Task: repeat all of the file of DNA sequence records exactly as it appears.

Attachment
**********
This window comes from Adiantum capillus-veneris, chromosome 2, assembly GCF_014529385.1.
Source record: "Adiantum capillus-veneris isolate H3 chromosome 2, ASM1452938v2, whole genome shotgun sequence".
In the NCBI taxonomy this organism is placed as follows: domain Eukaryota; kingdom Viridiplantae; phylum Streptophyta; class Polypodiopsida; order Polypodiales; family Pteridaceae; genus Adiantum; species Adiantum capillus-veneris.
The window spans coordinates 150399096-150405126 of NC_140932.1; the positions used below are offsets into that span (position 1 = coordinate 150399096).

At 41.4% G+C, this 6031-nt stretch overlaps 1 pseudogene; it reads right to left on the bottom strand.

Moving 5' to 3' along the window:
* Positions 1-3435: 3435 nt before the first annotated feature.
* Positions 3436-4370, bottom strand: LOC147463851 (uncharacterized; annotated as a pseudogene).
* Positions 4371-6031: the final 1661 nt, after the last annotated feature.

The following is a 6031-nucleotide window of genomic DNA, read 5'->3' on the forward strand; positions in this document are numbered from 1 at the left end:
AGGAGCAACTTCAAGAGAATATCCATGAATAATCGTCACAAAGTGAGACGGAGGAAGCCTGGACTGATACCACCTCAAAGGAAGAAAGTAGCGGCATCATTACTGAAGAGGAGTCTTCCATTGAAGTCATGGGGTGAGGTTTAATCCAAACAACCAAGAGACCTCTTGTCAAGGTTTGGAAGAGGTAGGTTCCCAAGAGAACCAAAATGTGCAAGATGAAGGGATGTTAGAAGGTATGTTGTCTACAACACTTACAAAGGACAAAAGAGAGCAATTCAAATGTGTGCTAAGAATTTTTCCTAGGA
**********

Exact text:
This window comes from Adiantum capillus-veneris, chromosome 2, assembly GCF_014529385.1.
Source record: "Adiantum capillus-veneris isolate H3 chromosome 2, ASM1452938v2, whole genome shotgun sequence".
In the NCBI taxonomy this organism is placed as follows: domain Eukaryota; kingdom Viridiplantae; phylum Streptophyta; class Polypodiopsida; order Polypodiales; family Pteridaceae; genus Adiantum; species Adiantum capillus-veneris.
The window spans coordinates 150399096-150405126 of NC_140932.1; the positions used below are offsets into that span (position 1 = coordinate 150399096).

At 41.4% G+C, this 6031-nt stretch overlaps 1 pseudogene; it reads right to left on the bottom strand.

Moving 5' to 3' along the window:
* Positions 1-3435: 3435 nt before the first annotated feature.
* Positions 3436-4370, bottom strand: LOC147463851 (uncharacterized; annotated as a pseudogene).
* Positions 4371-6031: the final 1661 nt, after the last annotated feature.

The following is a 6031-nucleotide window of genomic DNA, read 5'->3' on the forward strand; positions in this document are numbered from 1 at the left end:
AGGAGCAACTTCAAGAGAATATCCATGAATAATCGTCACAAAGTGAGACGGAGGAAGCCTGGACTGATACCACCTCAAAGGAAGAAAGTAGCGGCATCATTACTGAAGAGGAGTCTTCCATTGAAGTCATGGGGTGAGGTTTAATCCAAACAACCAAGAGACCTCTTGTCAAGGTTTGGAAGAGGTAGGTTCCCAAGAGAACCAAAATGTGCAAGATGAAGGGATGTTAGAAGGTATGTTGTCTACAACACTTACAAAGGACAAAAGAGAGCAATTCAAATGTGTGCTAAGAATTTTTCCTAGGA